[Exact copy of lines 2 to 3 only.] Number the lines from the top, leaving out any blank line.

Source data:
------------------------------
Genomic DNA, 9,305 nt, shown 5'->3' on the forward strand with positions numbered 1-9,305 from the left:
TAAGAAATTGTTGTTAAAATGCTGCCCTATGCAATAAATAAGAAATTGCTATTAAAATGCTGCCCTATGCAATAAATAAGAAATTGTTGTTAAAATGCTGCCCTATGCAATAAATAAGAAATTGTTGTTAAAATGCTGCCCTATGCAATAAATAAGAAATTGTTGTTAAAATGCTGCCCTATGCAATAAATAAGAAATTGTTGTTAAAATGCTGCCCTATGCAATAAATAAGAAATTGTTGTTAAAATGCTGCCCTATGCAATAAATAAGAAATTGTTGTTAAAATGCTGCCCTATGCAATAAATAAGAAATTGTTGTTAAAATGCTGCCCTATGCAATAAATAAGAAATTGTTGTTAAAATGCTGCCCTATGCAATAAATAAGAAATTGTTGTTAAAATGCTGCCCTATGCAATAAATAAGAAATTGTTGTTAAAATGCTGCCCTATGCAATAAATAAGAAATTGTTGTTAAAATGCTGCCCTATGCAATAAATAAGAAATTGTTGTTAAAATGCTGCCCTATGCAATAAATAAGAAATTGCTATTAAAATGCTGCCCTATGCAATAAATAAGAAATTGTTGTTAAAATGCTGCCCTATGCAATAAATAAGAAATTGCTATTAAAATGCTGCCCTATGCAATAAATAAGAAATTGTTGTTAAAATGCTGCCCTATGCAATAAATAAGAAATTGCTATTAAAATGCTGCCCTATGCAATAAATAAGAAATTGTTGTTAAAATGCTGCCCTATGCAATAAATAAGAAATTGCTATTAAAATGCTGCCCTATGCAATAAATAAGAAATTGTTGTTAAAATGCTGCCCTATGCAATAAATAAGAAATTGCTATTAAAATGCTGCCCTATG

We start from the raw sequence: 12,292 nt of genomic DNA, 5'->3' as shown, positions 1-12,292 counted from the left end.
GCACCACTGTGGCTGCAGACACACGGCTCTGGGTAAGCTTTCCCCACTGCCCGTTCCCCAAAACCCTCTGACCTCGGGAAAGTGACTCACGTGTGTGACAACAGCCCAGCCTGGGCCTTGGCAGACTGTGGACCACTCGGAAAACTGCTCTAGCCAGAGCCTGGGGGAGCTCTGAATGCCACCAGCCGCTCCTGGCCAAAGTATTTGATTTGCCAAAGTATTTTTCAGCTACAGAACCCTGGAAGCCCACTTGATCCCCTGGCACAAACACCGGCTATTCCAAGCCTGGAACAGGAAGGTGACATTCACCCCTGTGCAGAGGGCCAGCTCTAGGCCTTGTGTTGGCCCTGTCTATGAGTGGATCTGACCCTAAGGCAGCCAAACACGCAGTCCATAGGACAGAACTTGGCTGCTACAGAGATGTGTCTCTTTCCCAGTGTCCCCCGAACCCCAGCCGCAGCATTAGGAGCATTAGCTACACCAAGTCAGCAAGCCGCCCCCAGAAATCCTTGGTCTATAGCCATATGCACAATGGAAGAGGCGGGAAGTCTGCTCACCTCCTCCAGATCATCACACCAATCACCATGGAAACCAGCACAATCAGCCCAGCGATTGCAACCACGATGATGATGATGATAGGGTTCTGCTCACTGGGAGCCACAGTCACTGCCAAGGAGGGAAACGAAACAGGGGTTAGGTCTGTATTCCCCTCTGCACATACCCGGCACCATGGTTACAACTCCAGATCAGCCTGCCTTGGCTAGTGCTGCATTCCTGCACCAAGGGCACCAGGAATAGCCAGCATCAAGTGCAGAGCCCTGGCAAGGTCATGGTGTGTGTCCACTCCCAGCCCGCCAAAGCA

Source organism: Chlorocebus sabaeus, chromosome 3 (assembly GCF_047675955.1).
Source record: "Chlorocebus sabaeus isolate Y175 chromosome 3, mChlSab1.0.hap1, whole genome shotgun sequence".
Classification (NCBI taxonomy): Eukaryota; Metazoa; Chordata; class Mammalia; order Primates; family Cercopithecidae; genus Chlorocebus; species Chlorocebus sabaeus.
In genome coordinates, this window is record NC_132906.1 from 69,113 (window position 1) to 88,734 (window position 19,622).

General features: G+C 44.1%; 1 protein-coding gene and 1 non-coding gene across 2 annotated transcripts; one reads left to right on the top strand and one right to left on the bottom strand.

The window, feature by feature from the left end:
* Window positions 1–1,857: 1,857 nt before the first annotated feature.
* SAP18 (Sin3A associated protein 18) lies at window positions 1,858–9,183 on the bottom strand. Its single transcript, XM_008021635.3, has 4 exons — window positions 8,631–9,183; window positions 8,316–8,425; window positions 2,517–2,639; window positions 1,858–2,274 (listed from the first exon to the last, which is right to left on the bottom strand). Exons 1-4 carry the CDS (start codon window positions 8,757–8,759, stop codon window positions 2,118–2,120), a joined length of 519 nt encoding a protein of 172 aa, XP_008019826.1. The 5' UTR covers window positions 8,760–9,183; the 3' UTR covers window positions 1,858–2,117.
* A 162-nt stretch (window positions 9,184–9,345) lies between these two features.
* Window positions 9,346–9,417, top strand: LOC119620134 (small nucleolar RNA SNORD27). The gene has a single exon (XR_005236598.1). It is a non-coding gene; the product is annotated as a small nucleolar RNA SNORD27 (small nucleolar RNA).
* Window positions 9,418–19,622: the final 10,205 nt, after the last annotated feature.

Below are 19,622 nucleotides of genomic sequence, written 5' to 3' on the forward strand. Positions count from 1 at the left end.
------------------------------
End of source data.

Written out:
TAAGAAATTGTTGTTAAAATGCTGCCCTATGCAATAAATAAGAAATTGCTATTAAAATGCTGCCCTATGCAATAAATAAGAAATTGTTGTTAAAATGCTGCCCTATGCAATAAATAAGAAATTGTTGTTAAAATGCTGCCCTATGCAATAAATAAGAAATTGTTGTTAAAATGCTGCCCTATGCAATAAATAAGAAATTGTTGTTAAAATGCTGCCCTATGCAATAAATAAGAAATTGTTGTTAAAATGCTGCCCTATGCAATAAATAAGAAATTGTTGTTAAAATGCTGCCCTATGCAATAAATAAGAAATTGTTGTTAAAATGCTGCCCTATGCAATAAATAAGAAATTGTTGTTAAAATGCTGCCCTATGCAATAAATAAGAAATTGTTGTTAAAATGCTGCCCTATGCAATAAATAAGAAATTGTTGTTAAAATGCTGCCCTATGCAATAAATAAGAAATTGTTGTTAAAATGCTGCCCTATGCAATAAATAAGAAATTGTTGTTAAAATGCTGCCCTATGCAATAAATAAGAAATTGCTATTAAAATGCTGCCCTATGCAATAAATAAGAAATTGTTGTTAAAATGCTGCCCTATGCAATAAATAAGAAATTGCTATTAAAATGCTGCCCTATGCAATAAATAAGAAATTGTTGTTAAAATGCTGCCCTATGCAATAAATAAGAAATTGCTATTAAAATGCTGCCCTATGCAATAAATAAGAAATTGTTGTTAAAATGCTGCCCTATGCAATAAATAAGAAATTGCTATTAAAATGCTGCCCTATGCAATAAATAAGAAATTGTTGTTAAAATGCTGCCCTATGCAATAAATAAGAAATTGCTATTAAAATGCTGCCCTATG

We start from the raw sequence: 12,292 nt of genomic DNA, 5'->3' as shown, positions 1-12,292 counted from the left end.